A Spring Hike, Plus 31

Have you heard about nature-deficit disorder? It is just what it sounds like–a problem we humans have due to a serious lack of time spent in nature. According to journalist Richard Louv, this affects many aspects of behavior, especially in children. You can learn more about this in his book Last Child in the Woods: Saving Our Children From Nature-Deficit Disorder and on his website.

last child woods

Well, my older son’s school is solving this problem one Friday at a time. In first and second grade, they have outdoor classroom time, and fortunately for me, I get to come along for the ride sometimes.


They get outdoors almost every Friday with their afternoon “nature walk,” which takes them down quiet neighborhood streets to nature areas in our city. The purpose of these walks is to let them learn through seeing and experiencing what kids in other schools learn on paper. For instance, instead of learning about seasonal changes in plant life through a handout, they learn it through personal observation and hands-on instruction from their teacher. These walks also get them used to being outdoors and walking for long periods and build their confidence to walk to places instead of being driven (they go to the neighborhood library on foot at least once a month).


In addition to the weekly nature walks, my son’s class takes several outdoor field trips during the school year. Last week I helped out and loved my time in nature with these 31 second-graders. We drove almost an hour northeast of Sacramento into the foothills of the Sierra Nevada mountains to Hidden Falls Regional Park, just outside the town of Auburn. As the name implies, the park has waterfalls that are reached only by hiking down to a canyon.


Sadly, the light was terrible for photographs but just right for a long hike–at about 68 degrees and cloudy, we had comfortable walking conditions and even got sweaty on the way up the hills the last hour. As you can imagine, spotting the falls, eating a snack on the rocks before climbing them, and navigating twisting hilly paths were exciting times for these little adventurers. It was also a special bonding experience for the kids.


It was also an endurance challenge for their little bodies–I was actually sore the next day, but the kids seemed perfectly able! Amazing what they can do when they have the chance to funnel all their energy into a task like this.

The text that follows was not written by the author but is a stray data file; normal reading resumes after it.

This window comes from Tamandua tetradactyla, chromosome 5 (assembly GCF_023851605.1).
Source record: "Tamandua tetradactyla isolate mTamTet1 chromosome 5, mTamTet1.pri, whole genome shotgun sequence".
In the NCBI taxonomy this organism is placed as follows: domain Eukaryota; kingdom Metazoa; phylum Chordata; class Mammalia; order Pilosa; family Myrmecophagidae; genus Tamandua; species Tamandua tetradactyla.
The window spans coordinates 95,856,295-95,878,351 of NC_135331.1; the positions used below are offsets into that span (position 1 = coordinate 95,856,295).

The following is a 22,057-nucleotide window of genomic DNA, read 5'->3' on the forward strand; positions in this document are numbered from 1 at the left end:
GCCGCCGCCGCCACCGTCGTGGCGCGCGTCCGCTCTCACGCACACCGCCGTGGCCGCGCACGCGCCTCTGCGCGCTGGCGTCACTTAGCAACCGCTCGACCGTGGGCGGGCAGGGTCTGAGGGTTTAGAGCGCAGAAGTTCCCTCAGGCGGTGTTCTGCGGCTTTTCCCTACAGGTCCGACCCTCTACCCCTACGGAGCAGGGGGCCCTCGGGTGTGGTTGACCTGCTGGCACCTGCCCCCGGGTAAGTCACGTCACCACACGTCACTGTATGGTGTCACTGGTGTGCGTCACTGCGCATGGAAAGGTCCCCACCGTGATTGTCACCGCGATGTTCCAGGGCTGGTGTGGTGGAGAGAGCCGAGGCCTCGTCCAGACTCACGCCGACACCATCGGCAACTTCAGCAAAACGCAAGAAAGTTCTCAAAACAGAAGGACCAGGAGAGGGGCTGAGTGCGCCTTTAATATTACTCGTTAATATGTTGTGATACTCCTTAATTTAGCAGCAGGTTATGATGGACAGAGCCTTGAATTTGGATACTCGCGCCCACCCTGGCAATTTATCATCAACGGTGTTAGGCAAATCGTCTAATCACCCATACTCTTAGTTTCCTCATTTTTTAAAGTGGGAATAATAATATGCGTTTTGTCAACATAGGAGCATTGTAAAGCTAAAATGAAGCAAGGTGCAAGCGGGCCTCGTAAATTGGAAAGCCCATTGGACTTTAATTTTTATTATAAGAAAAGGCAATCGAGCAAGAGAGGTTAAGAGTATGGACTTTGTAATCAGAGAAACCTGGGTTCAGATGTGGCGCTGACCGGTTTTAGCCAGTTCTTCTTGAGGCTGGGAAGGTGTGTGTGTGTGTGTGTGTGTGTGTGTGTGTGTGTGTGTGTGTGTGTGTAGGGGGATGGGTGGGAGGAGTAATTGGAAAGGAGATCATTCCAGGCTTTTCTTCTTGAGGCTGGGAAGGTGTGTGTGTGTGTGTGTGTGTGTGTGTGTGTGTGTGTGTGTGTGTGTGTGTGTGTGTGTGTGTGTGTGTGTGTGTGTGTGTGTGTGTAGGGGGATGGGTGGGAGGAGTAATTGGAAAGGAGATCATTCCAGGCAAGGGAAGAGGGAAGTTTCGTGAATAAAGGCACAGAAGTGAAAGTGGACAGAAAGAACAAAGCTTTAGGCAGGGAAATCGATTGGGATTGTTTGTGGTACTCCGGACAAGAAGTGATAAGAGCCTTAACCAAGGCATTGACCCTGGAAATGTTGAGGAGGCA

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Because it’s spring, there are wildflowers of all sorts popping up here and there, including California poppies, the state flower.

Hidden Falls Regional Park: Nature Field Trip with Second GradersDSC_0058DSC_0034DSC_0040Hidden Falls Regional Park: Nature Field Trip with Second Graders

I have much more to say about this topic of spending time in nature, but for now, I’d love to know how you are getting out in nature this spring and, if you have kids, if their school has outdoor learning time.


  • Carol says:

    If you search for “Forest Kindergarten” you will find this is an old concept that started in Germany. There are outdoor schools popping up everywhere. You will probably be able to find one in your area.
    Not only do the kids not start their life by sitting all day, they are out in all weather. If you know about grounding, there is that too. It was initially for preschool kids and up to age 6 but now there are schools which prolong the ages of participation. Natural movement in nature!

    • Jenna says:

      Hi Carol, Thank you for bringing this up. I hadn’t heard of forest kindergarten but I’m familiar with the general idea. Actually, my son’s school has what they call an “outdoor kindergarten.” Some kids attend this for 2 years, others for 1. The older grades spent a small part of the morning lesson outdoors on most days, for example, practicing math in the garden instead of in the classroom. My older son didn’t attend K at this school, but my younger son will start with kindergarten there.

  • Carol says:

    It sounds great! My teacher wrote a blog post on school class rooms and how to think beyond the chair, if you are interested here it is: http://www.katysays.com/dream-classroom/
    Carol recently posted..Transitioning to a Minimal BedMy Profile

    • Jenna says:

      Thanks for sharing that link. Children in many schools do indeed spend too much time sitting at desks, something that was considered normal in the past but may not be the best for them. My son’s school does a mix of both.

  • Renuka says:

    Love nature hikes! Pretty wild flowers, fresh balmy air and lots of greenery…totally my kind of a place. 🙂
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